The Ukrainian government has awarded Rheinmetall a contract for Leopard 1 systems, including 25 main battle tanks Leopard 1A5, five Bergepanzer 2 armoured recovery vehicles and two driver training tanks. The order, financed by Germany and worth a figure in the upper-two-digit million-euro range, also includes training, logistics, spare parts, maintenance and other support services. Delivery is due to take place in 2024. The Leopard 1 main battle tanks are currently being overhauled and readied for use at Rheinmetall’s plants in Unterlüß and Kassel. Rheinmetall thus continues to support Ukraine with a steady flow of tactical vehicles.
Originally, Rheinmetall intended to purchase Leopard 1 tanks from the Swiss defense company Ruag to provide them to Ukraine. However, due to Switzerland’s neutrality laws, no export permit was granted, prompting Rheinmetall to explore alternative sources. The company has acquired 50 Leopard 1A5 tanks from the Belgian company OIP Land Systems, as reported by Handelsblatt from industry sources. The main battle tanks will now be retrofitted at the German locations of the Düsseldorf-based corporation for use in Ukraine. Ultimately, around 30 units of the 50 combat tanks will be delivered to Ukraine.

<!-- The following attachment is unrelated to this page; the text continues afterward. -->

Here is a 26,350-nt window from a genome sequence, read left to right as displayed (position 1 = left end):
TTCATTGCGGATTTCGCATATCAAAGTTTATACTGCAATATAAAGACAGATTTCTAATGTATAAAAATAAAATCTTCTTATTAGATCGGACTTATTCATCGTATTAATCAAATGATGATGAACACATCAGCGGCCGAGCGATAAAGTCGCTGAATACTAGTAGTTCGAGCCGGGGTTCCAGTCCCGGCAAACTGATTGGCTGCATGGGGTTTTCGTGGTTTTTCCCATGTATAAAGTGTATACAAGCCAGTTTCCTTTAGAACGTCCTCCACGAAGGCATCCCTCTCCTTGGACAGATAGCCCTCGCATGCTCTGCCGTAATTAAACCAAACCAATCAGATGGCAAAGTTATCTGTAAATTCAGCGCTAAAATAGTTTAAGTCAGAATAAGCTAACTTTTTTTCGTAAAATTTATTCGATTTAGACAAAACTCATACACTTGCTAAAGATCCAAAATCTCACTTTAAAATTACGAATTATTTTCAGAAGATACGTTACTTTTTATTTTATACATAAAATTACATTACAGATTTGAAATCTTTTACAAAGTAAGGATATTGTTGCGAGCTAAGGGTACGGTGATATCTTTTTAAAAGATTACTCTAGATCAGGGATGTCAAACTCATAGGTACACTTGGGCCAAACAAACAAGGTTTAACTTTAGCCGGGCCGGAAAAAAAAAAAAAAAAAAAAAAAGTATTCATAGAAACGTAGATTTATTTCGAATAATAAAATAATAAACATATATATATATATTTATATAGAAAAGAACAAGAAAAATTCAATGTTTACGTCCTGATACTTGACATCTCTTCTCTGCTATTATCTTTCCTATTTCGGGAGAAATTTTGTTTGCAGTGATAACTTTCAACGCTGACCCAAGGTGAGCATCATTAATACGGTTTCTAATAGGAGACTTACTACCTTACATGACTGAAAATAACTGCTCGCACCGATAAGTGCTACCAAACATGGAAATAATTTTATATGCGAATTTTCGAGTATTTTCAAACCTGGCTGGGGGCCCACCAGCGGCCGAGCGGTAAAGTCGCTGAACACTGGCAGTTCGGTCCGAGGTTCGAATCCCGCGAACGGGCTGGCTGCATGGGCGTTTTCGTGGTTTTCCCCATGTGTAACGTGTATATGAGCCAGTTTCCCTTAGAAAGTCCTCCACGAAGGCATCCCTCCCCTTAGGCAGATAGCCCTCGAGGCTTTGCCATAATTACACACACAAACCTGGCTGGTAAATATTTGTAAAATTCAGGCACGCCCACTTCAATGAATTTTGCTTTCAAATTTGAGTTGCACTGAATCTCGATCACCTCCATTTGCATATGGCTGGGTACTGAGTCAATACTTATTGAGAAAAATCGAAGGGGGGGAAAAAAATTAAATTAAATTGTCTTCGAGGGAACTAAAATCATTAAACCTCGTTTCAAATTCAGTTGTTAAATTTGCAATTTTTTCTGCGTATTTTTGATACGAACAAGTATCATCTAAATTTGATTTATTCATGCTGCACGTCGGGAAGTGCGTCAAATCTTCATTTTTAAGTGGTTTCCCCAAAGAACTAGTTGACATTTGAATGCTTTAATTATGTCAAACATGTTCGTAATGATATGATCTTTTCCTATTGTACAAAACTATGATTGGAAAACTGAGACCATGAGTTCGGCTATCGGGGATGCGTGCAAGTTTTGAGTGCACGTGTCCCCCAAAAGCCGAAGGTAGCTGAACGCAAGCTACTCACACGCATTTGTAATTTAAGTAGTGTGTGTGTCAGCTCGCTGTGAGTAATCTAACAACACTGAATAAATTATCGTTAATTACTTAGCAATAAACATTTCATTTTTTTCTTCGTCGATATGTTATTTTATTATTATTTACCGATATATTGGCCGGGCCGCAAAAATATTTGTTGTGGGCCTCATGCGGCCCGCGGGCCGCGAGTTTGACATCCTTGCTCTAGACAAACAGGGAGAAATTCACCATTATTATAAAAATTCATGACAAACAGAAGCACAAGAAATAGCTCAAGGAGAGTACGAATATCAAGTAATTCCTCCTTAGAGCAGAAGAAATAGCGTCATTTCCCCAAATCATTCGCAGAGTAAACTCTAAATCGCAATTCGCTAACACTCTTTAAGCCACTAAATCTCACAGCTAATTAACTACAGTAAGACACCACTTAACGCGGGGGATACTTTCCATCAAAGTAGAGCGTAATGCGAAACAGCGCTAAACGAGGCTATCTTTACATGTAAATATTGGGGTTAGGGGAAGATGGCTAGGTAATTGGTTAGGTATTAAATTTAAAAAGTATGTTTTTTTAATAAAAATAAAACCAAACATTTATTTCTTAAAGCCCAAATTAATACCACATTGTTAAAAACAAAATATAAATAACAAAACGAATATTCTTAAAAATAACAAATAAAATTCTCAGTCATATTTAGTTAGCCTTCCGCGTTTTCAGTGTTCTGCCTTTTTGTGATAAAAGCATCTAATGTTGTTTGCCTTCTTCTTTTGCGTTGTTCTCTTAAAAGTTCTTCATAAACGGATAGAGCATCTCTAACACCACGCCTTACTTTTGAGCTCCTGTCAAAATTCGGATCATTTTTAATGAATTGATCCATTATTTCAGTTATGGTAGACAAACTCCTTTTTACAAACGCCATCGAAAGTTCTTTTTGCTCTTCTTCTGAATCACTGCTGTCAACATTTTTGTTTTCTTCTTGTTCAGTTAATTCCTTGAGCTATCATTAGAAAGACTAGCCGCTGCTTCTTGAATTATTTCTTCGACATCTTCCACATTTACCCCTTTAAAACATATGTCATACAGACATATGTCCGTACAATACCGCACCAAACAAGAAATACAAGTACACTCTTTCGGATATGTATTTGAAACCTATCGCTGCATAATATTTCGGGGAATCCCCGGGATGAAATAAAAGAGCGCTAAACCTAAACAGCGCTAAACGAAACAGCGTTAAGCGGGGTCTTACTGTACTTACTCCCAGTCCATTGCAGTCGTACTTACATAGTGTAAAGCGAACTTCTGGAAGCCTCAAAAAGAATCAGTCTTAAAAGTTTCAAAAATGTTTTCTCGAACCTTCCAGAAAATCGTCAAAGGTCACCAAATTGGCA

The Group has previously been tasked with supplying Ukraine with a total of eighty Marder infantry fighting vehicles. Rheinmetall is ready to supply a further twenty Marder IFVs as soon as it receives an order to this effect. In late 2023 and early 2024, Ukraine will also be taking delivery of five Caracal airmobile-capable vehicles. On behalf of the Dutch and Danish governments, moreover, next year the Group will be supplying Ukraine with fourteen Leopard 2A4 tanks. In addition to vehicles, Rheinmetall is aiding the Ukrainian armed forces with ammunition, drones, medical facilities, etc. Most of these are already in-country, where they have proved their mettle in ongoing operations.
The Kampfpanzer Leopard 1 is a main battle tank designed by Porsche and manufactured by Krauss-Maffei in West Germany, first entering service in 1965. Developed in an era when HEAT warheads were thought to make conventional heavy armour of limited value, the Leopard design focused on effective firepower and mobility instead of heavy protection. It featured moderate armour, only effective against low caliber autocannons and heavy machine guns, giving it a high power-to-weight ratio. The Ukrainians currently being trained to operate the more than 100 Leopard 1 main battle tanks that Denmark is donating together with the Netherlands and Germany. The training activity is part of the joint donation with Germany and the Netherlands that was announced back in February.